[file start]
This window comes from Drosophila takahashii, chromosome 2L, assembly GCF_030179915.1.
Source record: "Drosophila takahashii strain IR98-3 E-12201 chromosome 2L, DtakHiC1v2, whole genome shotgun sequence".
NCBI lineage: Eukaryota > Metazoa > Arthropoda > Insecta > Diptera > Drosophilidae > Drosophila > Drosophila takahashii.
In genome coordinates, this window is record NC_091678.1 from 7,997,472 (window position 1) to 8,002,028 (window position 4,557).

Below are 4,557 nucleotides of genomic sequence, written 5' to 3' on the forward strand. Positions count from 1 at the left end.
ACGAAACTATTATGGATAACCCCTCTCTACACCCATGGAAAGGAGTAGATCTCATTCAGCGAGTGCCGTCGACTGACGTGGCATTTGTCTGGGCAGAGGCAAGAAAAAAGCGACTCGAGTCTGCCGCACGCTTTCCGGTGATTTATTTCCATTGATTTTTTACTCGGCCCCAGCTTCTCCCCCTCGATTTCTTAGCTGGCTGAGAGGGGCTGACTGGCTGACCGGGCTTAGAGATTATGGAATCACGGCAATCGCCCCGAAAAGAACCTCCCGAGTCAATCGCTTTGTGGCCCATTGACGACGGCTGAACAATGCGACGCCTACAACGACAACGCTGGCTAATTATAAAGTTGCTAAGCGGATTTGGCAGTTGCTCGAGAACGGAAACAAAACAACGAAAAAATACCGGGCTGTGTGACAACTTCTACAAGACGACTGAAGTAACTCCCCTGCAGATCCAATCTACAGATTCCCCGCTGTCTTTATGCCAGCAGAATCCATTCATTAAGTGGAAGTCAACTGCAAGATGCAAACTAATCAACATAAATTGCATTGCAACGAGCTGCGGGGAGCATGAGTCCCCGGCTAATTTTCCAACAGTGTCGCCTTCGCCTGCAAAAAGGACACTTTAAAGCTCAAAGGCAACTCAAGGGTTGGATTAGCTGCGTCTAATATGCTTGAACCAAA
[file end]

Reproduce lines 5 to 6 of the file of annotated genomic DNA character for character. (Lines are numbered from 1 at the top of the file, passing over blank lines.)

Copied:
Below are 4,557 nucleotides of genomic sequence, written 5' to 3' on the forward strand. Positions count from 1 at the left end.
ACGAAACTATTATGGATAACCCCTCTCTACACCCATGGAAAGGAGTAGATCTCATTCAGCGAGTGCCGTCGACTGACGTGGCATTTGTCTGGGCAGAGGCAAGAAAAAAGCGACTCGAGTCTGCCGCACGCTTTCCGGTGATTTATTTCCATTGATTTTTTACTCGGCCCCAGCTTCTCCCCCTCGATTTCTTAGCTGGCTGAGAGGGGCTGACTGGCTGACCGGGCTTAGAGATTATGGAATCACGGCAATCGCCCCGAAAAGAACCTCCCGAGTCAATCGCTTTGTGGCCCATTGACGACGGCTGAACAATGCGACGCCTACAACGACAACGCTGGCTAATTATAAAGTTGCTAAGCGGATTTGGCAGTTGCTCGAGAACGGAAACAAAACAACGAAAAAATACCGGGCTGTGTGACAACTTCTACAAGACGACTGAAGTAACTCCCCTGCAGATCCAATCTACAGATTCCCCGCTGTCTTTATGCCAGCAGAATCCATTCATTAAGTGGAAGTCAACTGCAAGATGCAAACTAATCAACATAAATTGCATTGCAACGAGCTGCGGGGAGCATGAGTCCCCGGCTAATTTTCCAACAGTGTCGCCTTCGCCTGCAAAAAGGACACTTTAAAGCTCAAAGGCAACTCAAGGGTTGGATTAGCTGCGTCTAATATGCTTGAACCAAA